Published on in CHOP News
After 42 years as a nurse at Children's Hospital of Philadelphia (CHOP), Karen H. Hlywiak, BSN, RN, is retiring effective June 2, 2020. Throughout her storied career, Karen has witnessed the evolution of pediatric care at CHOP – from her first days caring for ventilator-dependent patients in the ICU to her most recent days as an outpatient nurse care coordinator with the Division of Gastroenterology, Hepatology and Nutrition and the Center for Celiac Disease. Here, she answers a few questions about her career and what she'll miss most about her time at CHOP.
Question: Congratulations on your impending retirement. Can you tell us a bit about your nursing career? Have you always worked at CHOP?
Answer: I've spent my entire career at CHOP – in a variety of roles – and couldn't be happier. After I graduated from Rutgers University, Nursing, in June 1978, I started working in the Intermediate ICU at CHOP with long-term, ventilator-dependent patients. After a few years, I transferred to work on the inpatient units with general surgery and research patients. I became a radiology sedation nurse and supported patients undergoing procedures. And for the last 20 years, I've been an outpatient GI nurse.
Question: How has the role of nurses changed during your career?
Answer: When I started, nurses mostly worked in inpatient roles with patients who had a variety of acuity levels. Today, much of our work is with outpatients and there is a wide range of well and sick patients. But the change is deeper than where we work or the type of patients we see. We've seen a huge change in the number of specialties and fields of healthcare, advances in treatment and the development of true multidisciplinary team care. We treat the whole child, their condition and all their comorbidities. We work with the patient and family to develop a coordinated treatment plan.
Question: What's been your biggest challenge during your time at CHOP?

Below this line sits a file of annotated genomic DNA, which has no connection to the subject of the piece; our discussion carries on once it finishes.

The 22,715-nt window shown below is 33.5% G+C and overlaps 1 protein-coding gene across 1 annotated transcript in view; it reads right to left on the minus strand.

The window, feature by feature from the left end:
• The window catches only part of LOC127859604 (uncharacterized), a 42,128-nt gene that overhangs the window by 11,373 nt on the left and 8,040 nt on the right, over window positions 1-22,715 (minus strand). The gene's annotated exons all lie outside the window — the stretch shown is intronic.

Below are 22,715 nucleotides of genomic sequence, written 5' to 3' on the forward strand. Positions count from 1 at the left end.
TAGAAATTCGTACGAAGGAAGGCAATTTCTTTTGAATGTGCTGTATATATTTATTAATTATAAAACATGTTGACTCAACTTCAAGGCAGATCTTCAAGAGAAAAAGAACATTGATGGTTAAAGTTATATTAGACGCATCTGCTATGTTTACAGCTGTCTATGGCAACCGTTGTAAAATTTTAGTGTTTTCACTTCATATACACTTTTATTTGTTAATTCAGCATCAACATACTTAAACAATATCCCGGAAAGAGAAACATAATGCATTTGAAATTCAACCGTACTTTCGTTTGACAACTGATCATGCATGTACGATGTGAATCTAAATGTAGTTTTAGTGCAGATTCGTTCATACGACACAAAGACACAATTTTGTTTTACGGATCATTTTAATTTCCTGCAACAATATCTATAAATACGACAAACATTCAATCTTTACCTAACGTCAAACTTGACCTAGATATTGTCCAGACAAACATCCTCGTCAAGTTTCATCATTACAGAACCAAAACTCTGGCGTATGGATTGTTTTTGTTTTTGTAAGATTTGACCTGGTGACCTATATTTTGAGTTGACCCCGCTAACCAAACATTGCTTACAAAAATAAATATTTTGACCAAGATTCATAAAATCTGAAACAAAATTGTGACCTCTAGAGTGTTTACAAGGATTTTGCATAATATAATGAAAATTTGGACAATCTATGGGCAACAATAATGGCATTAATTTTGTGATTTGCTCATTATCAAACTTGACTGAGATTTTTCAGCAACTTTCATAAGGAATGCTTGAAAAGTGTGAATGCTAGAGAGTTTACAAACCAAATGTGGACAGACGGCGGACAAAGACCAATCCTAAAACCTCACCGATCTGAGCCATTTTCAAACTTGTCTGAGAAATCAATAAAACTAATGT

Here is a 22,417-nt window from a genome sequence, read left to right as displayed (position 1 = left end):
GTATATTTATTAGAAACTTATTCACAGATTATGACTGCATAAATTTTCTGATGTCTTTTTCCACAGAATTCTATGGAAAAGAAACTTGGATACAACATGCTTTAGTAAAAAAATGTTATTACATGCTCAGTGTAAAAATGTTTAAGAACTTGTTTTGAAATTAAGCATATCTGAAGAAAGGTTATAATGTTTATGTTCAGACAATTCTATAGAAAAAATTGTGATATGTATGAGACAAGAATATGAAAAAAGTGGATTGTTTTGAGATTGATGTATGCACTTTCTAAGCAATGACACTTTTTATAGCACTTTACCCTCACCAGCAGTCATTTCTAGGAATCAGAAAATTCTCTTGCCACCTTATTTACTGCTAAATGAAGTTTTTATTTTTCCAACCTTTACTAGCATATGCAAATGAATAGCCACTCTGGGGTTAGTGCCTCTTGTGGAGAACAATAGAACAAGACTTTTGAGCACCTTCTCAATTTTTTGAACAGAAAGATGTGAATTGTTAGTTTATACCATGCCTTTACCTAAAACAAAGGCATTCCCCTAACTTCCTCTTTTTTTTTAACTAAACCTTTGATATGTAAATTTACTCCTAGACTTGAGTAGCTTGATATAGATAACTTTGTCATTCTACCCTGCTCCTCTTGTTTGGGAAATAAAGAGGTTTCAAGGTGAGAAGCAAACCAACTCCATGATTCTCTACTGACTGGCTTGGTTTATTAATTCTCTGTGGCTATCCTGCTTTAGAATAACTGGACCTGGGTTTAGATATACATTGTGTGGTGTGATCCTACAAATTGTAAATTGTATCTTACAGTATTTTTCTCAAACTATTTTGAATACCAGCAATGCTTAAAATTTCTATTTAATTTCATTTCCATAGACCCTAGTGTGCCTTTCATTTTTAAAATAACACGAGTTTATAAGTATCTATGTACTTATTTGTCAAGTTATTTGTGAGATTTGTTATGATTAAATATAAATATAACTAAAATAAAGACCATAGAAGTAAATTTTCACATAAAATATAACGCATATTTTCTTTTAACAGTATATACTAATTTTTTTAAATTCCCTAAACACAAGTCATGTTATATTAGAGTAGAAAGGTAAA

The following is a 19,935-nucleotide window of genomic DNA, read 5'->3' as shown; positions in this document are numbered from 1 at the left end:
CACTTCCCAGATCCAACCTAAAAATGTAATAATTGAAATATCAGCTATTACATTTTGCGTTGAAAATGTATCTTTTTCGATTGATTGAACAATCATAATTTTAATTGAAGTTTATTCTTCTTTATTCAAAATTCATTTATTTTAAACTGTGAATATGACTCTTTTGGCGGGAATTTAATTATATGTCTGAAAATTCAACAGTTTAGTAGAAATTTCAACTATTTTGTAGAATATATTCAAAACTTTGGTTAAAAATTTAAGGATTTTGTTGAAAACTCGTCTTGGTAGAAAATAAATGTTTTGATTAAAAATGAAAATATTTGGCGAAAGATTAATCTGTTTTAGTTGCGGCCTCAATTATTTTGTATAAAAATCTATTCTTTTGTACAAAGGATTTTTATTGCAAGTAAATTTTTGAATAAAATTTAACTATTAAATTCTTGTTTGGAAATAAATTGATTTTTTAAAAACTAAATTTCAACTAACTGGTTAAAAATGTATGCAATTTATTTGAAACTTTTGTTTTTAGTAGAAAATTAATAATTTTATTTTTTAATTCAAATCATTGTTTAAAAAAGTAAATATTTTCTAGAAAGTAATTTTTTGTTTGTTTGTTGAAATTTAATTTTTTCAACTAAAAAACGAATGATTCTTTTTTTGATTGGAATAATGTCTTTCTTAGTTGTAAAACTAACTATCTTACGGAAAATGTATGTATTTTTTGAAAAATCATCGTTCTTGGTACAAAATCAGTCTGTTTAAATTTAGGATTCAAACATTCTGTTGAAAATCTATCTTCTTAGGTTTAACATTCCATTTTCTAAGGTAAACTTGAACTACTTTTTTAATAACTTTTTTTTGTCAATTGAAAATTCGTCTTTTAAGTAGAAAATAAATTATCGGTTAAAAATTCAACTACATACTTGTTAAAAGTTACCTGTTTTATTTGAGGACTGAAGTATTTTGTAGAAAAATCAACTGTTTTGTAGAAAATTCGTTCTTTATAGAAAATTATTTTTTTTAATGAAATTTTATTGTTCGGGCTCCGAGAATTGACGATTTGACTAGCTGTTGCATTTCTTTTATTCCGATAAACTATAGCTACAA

Answer: About 15 years ago, I was part of the team that created the Center for Celiac Disease: building the program, educating patients and families, and being part of the celiac team providing cutting-edge care. Teaching children and families about celiac disease and lifestyle adjustments was the most rewarding part of my career. I really felt like we made a real difference in our patients' lives. I've loved working with the initial Center leaders to build the program and more recently, with the expansion of care involving additional specialty care locations, with Lisa Fahey, MD, Arunjot Singh, MD, MPH, and Steven J. Fusillo, MD.
Question: What's been the most rewarding part of your job?
Answer: What I love about my job is talking to patients and families – helping them figure things out and helping the family understand the plan of care. Nurses have an amazing ability to make a real difference in patients' lives. Nursing is my passion and working with kids makes it all worthwhile. My job has been challenging, invigorating and fun. I love it.
Question: Was there anyone specific who helped shape the nurse you've become?
Answer: I had the benefit of so many mentors through the years – doctors, nurses, nurse practitioners, registered dietitians, social workers, all my nurse managers and more. Two of my long-term nurse managers and mentors in GI were Michele Czyzewski, BSN, RN, and Susan N. Peck, MSN, RN. They played important roles in helping me develop as a nurse and navigate challenges over the years. They offered their support, encouragement and sage advice as I branched out with a new challenge or tried to navigate certain situations. Michele was my "go-to" person with any situation where I needed advice. Her mentorship helped guide and enrich my experience as the outpatient nursing role grew and developed over the years and into what it is today.
Question: What are your plans for retirement?
Answer: I'm planning some relaxing time this summer, reading, gardening and spending time at the Jersey shore.